Bored of contemporary streetwear labels that make “loud, obnoxious, attention seeking clothing,” Arthur Yates founded Bruta at the beginning of the year as a device to conceive “contemporary and unassuming” pieces, namely oversized shirts.
A fan of the Prada and Comme des Garcons’ of the industry, the Londoner has similarly borrowed from the art world; Paul Gauguin’s Tahiti period is the starting point for his debut collection.
Comprised of just ten pieces, the AW15 line is the star of a Phoebe Saatchi directed short, below, in which two tribes go to war. Less Frankie Goes to Hollywood, more early Kate Nash, the film is a sweet reminder of fashion’s playful side and a confident introduction for the young label.
With a two week residency at London boutique Celestine Eleven just about to start, we quizzed Yates on the small print.
What were you doing before Bruta, you didn't have any form fashion training is that right?
I've been in two bands, Famy with whom I released our first album last year, and a seven piece disco band called Los Porcos. I haven't ever been to a fashion school, designing and manufacturing clothing is just something I enjoy doing.
Shirts are a classic and seemed like a strong starting point for a fashion label.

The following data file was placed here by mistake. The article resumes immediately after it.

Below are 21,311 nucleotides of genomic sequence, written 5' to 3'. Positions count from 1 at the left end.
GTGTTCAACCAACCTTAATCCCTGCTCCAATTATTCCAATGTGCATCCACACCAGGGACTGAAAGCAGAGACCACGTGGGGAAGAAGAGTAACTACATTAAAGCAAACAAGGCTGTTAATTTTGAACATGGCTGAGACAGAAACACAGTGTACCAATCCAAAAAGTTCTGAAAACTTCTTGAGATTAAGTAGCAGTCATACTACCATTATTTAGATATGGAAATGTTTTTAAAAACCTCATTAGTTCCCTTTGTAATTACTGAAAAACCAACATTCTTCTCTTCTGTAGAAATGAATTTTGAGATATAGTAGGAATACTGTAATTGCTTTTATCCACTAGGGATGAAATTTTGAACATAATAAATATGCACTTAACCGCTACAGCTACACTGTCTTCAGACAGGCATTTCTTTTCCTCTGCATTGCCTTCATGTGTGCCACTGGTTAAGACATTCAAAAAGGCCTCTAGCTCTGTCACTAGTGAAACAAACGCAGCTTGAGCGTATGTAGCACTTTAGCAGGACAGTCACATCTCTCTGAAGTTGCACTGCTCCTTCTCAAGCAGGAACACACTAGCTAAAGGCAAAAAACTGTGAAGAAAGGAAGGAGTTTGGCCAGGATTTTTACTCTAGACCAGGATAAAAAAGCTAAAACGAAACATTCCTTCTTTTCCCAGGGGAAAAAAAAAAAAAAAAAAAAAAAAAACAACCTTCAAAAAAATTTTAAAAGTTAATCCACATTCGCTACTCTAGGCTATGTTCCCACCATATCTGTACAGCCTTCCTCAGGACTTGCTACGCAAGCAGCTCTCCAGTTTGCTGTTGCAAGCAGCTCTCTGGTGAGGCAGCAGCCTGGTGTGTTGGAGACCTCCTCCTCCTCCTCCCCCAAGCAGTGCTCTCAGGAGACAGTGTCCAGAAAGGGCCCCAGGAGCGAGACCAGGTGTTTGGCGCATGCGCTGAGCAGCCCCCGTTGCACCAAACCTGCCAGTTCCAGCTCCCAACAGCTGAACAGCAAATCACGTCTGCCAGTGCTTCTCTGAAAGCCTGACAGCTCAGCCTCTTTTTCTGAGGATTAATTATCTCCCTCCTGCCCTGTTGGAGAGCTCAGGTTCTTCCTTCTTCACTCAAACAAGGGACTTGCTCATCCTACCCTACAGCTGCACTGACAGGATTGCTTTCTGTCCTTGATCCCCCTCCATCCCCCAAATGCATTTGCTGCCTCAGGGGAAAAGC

And what is it about Gauguin's work that most resonates with you?
Not only does he paint gorgeous pictures, but I love his study of primitivism. Today we live such complicated, synthetic lives compared to the natural, simple Tahitian lifestyle in Gauguin's paintings.
What was the inspiration behind the film?
We wanted to use big industrial London landscapes as a backdrop to the shirts. It was important to accentuate the displacement between the shirts and the urban environment.
How did the Celestine Eleven residency come about?
I've always loved the shop and everyone that works there. It is a special independent shop that shares our vision for the brand, allowing us the freedom to launch it in the way we wanted to.
Finally, what's the Bruta brand plan?
I'm looking at extending the range and exploring new ways to manufacture the collection in the UK. I want to produce as much as possible locally and it’s an aspect of the label that excites me at the moment.